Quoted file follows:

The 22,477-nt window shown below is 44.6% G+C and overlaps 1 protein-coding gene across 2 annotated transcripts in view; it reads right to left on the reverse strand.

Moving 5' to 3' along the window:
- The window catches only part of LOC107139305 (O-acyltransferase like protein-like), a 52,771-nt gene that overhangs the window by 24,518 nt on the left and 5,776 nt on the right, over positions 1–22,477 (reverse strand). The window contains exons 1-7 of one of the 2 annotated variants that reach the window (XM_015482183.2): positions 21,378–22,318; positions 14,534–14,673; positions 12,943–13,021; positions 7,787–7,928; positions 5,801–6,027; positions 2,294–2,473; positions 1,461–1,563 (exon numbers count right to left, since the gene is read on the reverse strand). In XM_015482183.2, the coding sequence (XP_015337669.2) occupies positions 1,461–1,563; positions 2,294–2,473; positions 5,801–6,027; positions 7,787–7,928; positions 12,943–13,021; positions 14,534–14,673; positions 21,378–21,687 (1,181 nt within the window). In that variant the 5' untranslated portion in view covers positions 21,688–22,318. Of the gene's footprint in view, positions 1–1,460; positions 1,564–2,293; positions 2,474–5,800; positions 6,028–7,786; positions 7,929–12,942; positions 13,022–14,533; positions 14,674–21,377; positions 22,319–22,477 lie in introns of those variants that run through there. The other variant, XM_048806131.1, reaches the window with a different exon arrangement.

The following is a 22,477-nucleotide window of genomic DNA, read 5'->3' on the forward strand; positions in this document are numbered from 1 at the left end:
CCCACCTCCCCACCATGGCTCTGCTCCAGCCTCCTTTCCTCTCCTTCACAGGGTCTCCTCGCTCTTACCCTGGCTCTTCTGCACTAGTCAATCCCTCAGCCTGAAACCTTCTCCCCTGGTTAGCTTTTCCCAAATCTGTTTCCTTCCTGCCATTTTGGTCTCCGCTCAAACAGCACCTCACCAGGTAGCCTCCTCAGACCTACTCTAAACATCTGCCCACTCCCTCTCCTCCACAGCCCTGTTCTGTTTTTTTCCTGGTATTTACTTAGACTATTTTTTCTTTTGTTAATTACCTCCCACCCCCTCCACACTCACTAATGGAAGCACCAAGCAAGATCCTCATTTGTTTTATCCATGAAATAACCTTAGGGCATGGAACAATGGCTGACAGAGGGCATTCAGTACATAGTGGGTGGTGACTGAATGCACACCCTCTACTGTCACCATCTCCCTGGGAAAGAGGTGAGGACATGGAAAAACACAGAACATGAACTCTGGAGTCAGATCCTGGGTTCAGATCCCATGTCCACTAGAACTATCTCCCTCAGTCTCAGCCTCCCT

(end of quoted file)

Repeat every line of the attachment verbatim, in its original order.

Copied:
The 22,477-nt window shown below is 44.6% G+C and overlaps 1 protein-coding gene across 2 annotated transcripts in view; it reads right to left on the reverse strand.

Moving 5' to 3' along the window:
- The window catches only part of LOC107139305 (O-acyltransferase like protein-like), a 52,771-nt gene that overhangs the window by 24,518 nt on the left and 5,776 nt on the right, over positions 1–22,477 (reverse strand). The window contains exons 1-7 of one of the 2 annotated variants that reach the window (XM_015482183.2): positions 21,378–22,318; positions 14,534–14,673; positions 12,943–13,021; positions 7,787–7,928; positions 5,801–6,027; positions 2,294–2,473; positions 1,461–1,563 (exon numbers count right to left, since the gene is read on the reverse strand). In XM_015482183.2, the coding sequence (XP_015337669.2) occupies positions 1,461–1,563; positions 2,294–2,473; positions 5,801–6,027; positions 7,787–7,928; positions 12,943–13,021; positions 14,534–14,673; positions 21,378–21,687 (1,181 nt within the window). In that variant the 5' untranslated portion in view covers positions 21,688–22,318. Of the gene's footprint in view, positions 1–1,460; positions 1,564–2,293; positions 2,474–5,800; positions 6,028–7,786; positions 7,929–12,942; positions 13,022–14,533; positions 14,674–21,377; positions 22,319–22,477 lie in introns of those variants that run through there. The other variant, XM_048806131.1, reaches the window with a different exon arrangement.

The following is a 22,477-nucleotide window of genomic DNA, read 5'->3' on the forward strand; positions in this document are numbered from 1 at the left end:
CCCACCTCCCCACCATGGCTCTGCTCCAGCCTCCTTTCCTCTCCTTCACAGGGTCTCCTCGCTCTTACCCTGGCTCTTCTGCACTAGTCAATCCCTCAGCCTGAAACCTTCTCCCCTGGTTAGCTTTTCCCAAATCTGTTTCCTTCCTGCCATTTTGGTCTCCGCTCAAACAGCACCTCACCAGGTAGCCTCCTCAGACCTACTCTAAACATCTGCCCACTCCCTCTCCTCCACAGCCCTGTTCTGTTTTTTTCCTGGTATTTACTTAGACTATTTTTTCTTTTGTTAATTACCTCCCACCCCCTCCACACTCACTAATGGAAGCACCAAGCAAGATCCTCATTTGTTTTATCCATGAAATAACCTTAGGGCATGGAACAATGGCTGACAGAGGGCATTCAGTACATAGTGGGTGGTGACTGAATGCACACCCTCTACTGTCACCATCTCCCTGGGAAAGAGGTGAGGACATGGAAAAACACAGAACATGAACTCTGGAGTCAGATCCTGGGTTCAGATCCCATGTCCACTAGAACTATCTCCCTCAGTCTCAGCCTCCCT